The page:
A horse would carry up to 2 1/4 cwt.(100Kg)in two evenly balanced panniers,sometimes mounted on a wooden frame called a crutch.
By the beginning of the 19th.century there were teams of carriers running regular services charging a shilling per ton per mile.Packhorse tracks were built to last and can sometimes be identified by a row of stone flags called "causey stones" about 3 feet square and 9 inches thick sunk into the ground.Valley sides had tracks cut and raked into the hillside,the word rake on maps often indicating the site of an old track.
The Hitching Stone was also the site of a Lammas fair until 1870, with the racing of horses nearby. A short distance away are two smaller stones,the one on the east called Kidstone, the other ‘Navaxstone’ which stands at the terminus of the race-course.
The Keighley 1858 Lammas fairs were also held here,though were stopped in 1870 apparently after a Typhoid outbreak attributed to troops returning from the Boer wars.
Lamma was the festival of the first wheat harvest of the year. The festival occurred on August 1, and therefore is one of the so-called quarter days of the Celtic calendar, which is closely linked with the solar calendar, based on the equinoxes and solstices. Inside the carved hollow in the west side there is a hollow tube passing through from base to the top in which can be seen the imprint of a fossil tree (Lepidodendron) which has since eroded away. In some of the hollows in the cliffs between the pinnacle and the tower, where the boulder originated, there's still some in situ.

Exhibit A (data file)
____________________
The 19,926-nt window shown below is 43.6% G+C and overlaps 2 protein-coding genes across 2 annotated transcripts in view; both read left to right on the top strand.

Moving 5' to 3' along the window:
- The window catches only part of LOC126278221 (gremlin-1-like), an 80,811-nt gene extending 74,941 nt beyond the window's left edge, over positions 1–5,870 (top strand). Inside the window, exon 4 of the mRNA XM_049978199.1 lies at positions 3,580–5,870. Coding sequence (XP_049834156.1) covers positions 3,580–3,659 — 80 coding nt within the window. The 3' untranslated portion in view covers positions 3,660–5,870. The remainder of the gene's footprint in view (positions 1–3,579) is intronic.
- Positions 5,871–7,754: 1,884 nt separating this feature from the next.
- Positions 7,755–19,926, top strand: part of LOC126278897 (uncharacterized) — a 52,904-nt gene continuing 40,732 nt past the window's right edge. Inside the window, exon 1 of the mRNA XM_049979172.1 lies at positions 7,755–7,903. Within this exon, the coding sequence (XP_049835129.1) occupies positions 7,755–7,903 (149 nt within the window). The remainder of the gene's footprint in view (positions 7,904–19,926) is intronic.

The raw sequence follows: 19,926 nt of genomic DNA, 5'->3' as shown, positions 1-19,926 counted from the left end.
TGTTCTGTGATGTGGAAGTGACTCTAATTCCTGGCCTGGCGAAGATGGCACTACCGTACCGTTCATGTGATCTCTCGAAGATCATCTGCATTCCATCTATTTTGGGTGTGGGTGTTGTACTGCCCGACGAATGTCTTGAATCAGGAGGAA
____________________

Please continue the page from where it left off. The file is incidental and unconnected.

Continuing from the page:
Some from my collection
and the M1950 petrol stove (running on Panel Wipe)
just thought I’d share and thanks toTony (Pennine Ranger)


  1. Gawd its a long time since I've been to the Hitchen Stone - 1978, when I lived in Farnhill....thats nearly mmmnnnnm years....
    I ought to go back and have a wander over Ickornshaw Moor

  2. Hi Mike back in the early 70’s I owned a farm cottage at Ickornshaw which came with turbary (spl?) peat cutting, sheep grazing rights on the moor,
    I also had a 12ft. x 8ft. wood cabin (ok shed) on the moor, top bunk bed, table underneath, couple chairs and a small stove (burn peat). Those were the days, had to go when I sold the cottage.Do you remember the Lepidodendron's growing ?
    cheers Danny

  3. Woah! That certainly trumps anything I can find on Stanage apart from Stanage itself. I've climbed onto the Great stone of Fourstones near High bentham but the Hitching Stone is even more impressive. I shall have to make a detour to visit it when I next go up to the Dales. Great post. Tony

  4. Ah those were the days when the lepidendronthingies were growing. It was a lot warmer then, of course and it was much easier to grow tomatoes.
    There's a colliery spoil heap with a lot of tree fossils in it at Nenthead... far too many for a rucksack, in fact.

  5. Hi Mike wern't the Pterodactyls a pest with the tomatoes ? We used to get our coal from a private mine at Cliviger just outside Burnley untill it started to get loads of shale in it, and explode on the fire ! I once asked "do you get any fossils down the mine" only to be answered "only't Buggers that work down there"
    cheers Danny